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The Bank of Japan (BOJ) held off on further stimulus at its policy meeting on Friday, instead reiterating its pledge to increase its monetary base at an annual rate of 80 trillion yen ($660 billion).
Base money represents cash and deposits held by the central bank, which it expands by buying government bonds and risk assets.
The BOJ said that the decision was made in an eight-to-one vote.
At a press conference following the meeting, BOJ Governor Haruhiko Kuroda said there were no proposals at Thursday's meeting to ease monetary policy.
He added that while the timing for achieving the inflation target has been delayed, it was largely due to the effect of energy price falls.
"We've said two years is the time frame we have in mind when we say we will aim to achieve our inflation target at the earliest date possible," Kuroda said. "We won't hesitate to make necessary policy adjustments if we judge that there is a change in the broad price trend."
The bank has not expanded its stimulus program since last October, even as falling oil prices and weaker exports, particularly to a slowing China, made it more difficult for Japan to reach the BOJ's 2 percent inflation target.
Kuroda has argued in the past that the tight job market, by pushing up wages and thus consumer spending, would be sufficient to boost inflation. The governor has noted that consumer prices were trending steadily when energy and food were excluded.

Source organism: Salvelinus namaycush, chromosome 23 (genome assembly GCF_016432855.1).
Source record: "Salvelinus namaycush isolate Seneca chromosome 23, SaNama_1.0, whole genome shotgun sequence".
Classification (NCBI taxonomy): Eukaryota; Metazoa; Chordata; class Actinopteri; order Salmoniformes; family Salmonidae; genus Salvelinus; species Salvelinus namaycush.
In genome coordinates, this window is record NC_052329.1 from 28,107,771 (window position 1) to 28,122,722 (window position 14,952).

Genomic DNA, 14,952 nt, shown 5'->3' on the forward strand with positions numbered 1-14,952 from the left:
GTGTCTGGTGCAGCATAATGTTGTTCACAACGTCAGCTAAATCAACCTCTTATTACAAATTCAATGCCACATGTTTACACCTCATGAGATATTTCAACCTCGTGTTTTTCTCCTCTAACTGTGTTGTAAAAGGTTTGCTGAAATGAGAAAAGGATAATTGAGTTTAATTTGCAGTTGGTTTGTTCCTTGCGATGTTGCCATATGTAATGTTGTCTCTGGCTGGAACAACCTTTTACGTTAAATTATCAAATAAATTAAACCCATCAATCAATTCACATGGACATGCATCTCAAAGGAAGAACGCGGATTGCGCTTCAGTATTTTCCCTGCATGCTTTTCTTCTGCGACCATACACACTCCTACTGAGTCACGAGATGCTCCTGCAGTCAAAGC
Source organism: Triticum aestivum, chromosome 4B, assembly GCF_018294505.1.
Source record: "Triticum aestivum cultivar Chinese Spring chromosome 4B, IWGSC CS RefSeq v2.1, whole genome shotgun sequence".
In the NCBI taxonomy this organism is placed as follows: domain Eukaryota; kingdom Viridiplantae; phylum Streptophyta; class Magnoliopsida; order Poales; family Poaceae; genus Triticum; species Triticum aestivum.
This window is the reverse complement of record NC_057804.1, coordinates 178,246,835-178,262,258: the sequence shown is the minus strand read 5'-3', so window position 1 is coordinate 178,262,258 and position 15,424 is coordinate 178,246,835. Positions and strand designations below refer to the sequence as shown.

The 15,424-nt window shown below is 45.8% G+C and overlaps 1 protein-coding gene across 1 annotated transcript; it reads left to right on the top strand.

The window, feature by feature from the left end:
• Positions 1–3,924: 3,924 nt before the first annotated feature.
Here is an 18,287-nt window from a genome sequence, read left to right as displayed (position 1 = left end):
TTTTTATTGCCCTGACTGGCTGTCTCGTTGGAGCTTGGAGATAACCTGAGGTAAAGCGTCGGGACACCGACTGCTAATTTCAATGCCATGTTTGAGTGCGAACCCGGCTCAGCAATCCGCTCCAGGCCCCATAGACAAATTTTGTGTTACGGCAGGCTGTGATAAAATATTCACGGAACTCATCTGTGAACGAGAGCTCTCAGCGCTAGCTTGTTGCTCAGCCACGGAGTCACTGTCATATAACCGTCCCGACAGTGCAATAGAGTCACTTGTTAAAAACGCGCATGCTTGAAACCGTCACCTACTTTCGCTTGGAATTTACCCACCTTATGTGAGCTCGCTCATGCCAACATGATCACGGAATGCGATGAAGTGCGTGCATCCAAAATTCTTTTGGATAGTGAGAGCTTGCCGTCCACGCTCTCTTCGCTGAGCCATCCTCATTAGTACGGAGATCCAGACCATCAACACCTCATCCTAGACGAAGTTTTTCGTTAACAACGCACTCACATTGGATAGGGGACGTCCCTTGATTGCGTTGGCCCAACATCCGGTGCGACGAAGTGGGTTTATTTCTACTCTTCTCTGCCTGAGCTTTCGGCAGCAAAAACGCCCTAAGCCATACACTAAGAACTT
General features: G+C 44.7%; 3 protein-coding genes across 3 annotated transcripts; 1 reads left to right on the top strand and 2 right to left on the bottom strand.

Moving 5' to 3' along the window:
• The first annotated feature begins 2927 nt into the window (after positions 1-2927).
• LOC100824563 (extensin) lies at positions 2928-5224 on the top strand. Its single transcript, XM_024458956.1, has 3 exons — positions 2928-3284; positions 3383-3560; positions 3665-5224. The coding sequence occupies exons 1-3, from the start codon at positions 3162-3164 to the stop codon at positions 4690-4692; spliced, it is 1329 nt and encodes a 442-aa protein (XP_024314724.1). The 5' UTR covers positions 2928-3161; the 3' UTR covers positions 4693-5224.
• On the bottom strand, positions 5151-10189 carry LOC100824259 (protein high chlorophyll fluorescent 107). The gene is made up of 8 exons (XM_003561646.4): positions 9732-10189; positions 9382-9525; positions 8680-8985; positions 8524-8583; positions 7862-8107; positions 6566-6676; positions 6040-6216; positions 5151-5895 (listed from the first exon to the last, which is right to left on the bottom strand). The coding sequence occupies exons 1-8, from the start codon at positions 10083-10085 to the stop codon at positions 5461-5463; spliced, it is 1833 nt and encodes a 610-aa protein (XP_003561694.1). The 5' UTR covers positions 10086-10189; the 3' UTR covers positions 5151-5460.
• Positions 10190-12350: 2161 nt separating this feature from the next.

Economists were split on whether the BOJ would pull the policy-easing trigger on Friday, although market bets leaned toward no action after a string of recent positive data.
Factory production rose 1.0 percent in September after two straight month of falls, data showed on Thursday, as robust U.S. and domestic demand for cars and cosmetics made up for weak machinery demand in China.
Core consumer prices fell 0.1 percent in the year to September, a second monthly decline, while household spending slid 1.3 percent from a year earlier.
BOJ officials have said economic conditions are much better than last October, when it surprised markets by easing policy after consumption took a direct hit from a sales tax hike, and companies were in no mood to raise wages.
The Nikkei was down 0.6 percent at 18,820.92 in early afternoon trade after the monetary policy announcement, compared with the morning close of 18,907.60. The Topix dropped 0.3 percent to 1,542.81 and the JPX-Nikkei Index 400 slipped 0.2 percent to 13,862.40.
The dollar slipped 0.3 percent against the yen to 120.72, dipping to as low 120.29, as traders who had speculated that the BOJ would ease policy pared their bets post-announcement.
Hiromichi Shirakawa, chief economist at Credit Suisse Securities Japan, said the BOJ was likely to wait to see whether the U.S. Federal Reserve hiked rates in December before making a move on easing, adding that the BOJ was most likely to act in April, not January.
- Reuters contributed to this report.